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These longtime fixtures of the arts scene fled for LA. Now they’re back to screen new film ‘Clickbait’

Sophia Cacciola and Michael J. Epstein return from Los Angeles to screen their new film, "Clickbait," at the Boston Underground Film Festival.
Sophia Cacciola and Michael J. Epstein return from Los Angeles to screen their new film, "Clickbait," at the Boston Underground Film Festival.(Handout)

For Michael J. Epstein and Sophia Cacciola, leaving Boston behind to pursue filmmaking careers in Los Angeles wasn’t easy.

When the married Somerville multi-hyphenates — behind bands including Do Not Forsake Me Oh My Darling and Darling Pet Munkee, and movies like “Magnetic” and “Blood of the Tribades” — split the Boston scene in which they’d played a key role, they wrote a lengthy, much-shared Facebook post qualifying the decision.

“We felt we owed everybody an explanation,” said Cacciola. “We’d been so involved in this community.” But rising rent costs, coupled with a sense of growing indifference toward artists, sent them packing.

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“We wanted to be in a place with more industry and infrastructure,” said Epstein. “A week into being there, Sophia was on her first film.”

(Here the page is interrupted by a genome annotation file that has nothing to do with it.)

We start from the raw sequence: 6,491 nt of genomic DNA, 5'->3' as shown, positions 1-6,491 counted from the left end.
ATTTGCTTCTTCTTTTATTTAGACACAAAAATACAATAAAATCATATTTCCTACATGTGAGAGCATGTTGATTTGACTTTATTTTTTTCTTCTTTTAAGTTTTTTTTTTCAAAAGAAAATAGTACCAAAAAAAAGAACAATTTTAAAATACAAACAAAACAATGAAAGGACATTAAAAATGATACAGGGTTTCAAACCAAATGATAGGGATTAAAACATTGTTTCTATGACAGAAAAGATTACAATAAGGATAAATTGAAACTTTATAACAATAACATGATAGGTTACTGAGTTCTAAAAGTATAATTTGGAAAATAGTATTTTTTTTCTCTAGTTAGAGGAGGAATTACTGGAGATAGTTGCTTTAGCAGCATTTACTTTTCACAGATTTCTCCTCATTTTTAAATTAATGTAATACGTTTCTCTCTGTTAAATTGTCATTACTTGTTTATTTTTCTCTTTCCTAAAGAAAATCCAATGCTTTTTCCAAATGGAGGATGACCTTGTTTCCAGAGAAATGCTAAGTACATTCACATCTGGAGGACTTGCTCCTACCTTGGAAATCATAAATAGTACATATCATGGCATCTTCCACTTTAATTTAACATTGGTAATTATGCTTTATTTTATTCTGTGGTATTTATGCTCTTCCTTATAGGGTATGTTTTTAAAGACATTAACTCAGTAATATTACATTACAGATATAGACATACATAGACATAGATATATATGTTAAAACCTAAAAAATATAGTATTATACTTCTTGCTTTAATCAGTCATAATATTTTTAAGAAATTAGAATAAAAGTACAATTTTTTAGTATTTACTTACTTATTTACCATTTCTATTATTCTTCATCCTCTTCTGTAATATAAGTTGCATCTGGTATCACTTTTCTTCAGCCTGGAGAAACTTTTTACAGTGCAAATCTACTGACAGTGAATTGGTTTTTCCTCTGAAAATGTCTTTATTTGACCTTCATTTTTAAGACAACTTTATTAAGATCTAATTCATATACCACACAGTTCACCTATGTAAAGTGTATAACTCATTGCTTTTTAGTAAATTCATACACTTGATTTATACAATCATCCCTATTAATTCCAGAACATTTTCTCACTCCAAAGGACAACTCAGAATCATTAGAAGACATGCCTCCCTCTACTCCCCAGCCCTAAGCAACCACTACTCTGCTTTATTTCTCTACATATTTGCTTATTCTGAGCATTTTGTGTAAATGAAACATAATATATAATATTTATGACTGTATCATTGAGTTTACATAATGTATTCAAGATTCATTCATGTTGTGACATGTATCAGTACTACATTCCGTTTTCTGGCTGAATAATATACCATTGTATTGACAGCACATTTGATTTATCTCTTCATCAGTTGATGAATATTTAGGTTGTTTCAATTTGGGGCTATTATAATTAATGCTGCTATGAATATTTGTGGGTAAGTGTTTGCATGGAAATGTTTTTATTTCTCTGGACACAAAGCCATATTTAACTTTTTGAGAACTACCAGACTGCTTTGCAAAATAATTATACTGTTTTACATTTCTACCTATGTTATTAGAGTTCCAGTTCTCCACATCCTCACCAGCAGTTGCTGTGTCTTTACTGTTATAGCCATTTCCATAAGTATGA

Three years later, the expats are back in town for the Boston Underground Film Festival (March 20-24 at the Brattle) to screen “Clickbait,” their first feature since swapping coasts. A campy horror-comedy, it follows a vlogger stalked by a crazed fan in a Trump mask.

Epstein boarded the project as a cinematographer, eventually offering notes on the script; his involvement then escalated. “Somehow, over the course of a year, [Sophia and I] just took over and became the ones making the movie,” he said. “It was this serious thriller, without the social commentary.”

Epstein and Cacciola’s surreal end product skewers popularity culture while referencing classic horror film “Halloween” and sci-fi satire “The Stuff.”

“It’s easy to call millennials vapid,” said Epstein. “We wanted to look at the impositions of fame culture on people, how it damages them.”

The sound, from a John Carpenter-esque synth score to songs the pair lifted from their old bands, was a particular focus. “We’re control freaks with everything, but especially music,” said Cacciola. “Luckily,” adds Epstein, “we’ve written a lot of weird songs that fit the film.”

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BUFF is their last planned festival with “Clickbait,” which ITN will distribute later this year. They’re excited to bring it home.

“When we lived here, we’d sit in the Brattle balcony day and night, watching movies continuously,” recalled Epstein. “We had a hashtag, #BalconyForLife. Some of our friends even got tattoos. That’s how extreme we got.”


Isaac Feldberg can be reached at isaac.feldberg@globe.com, or on Twitter at @isaacfeldberg.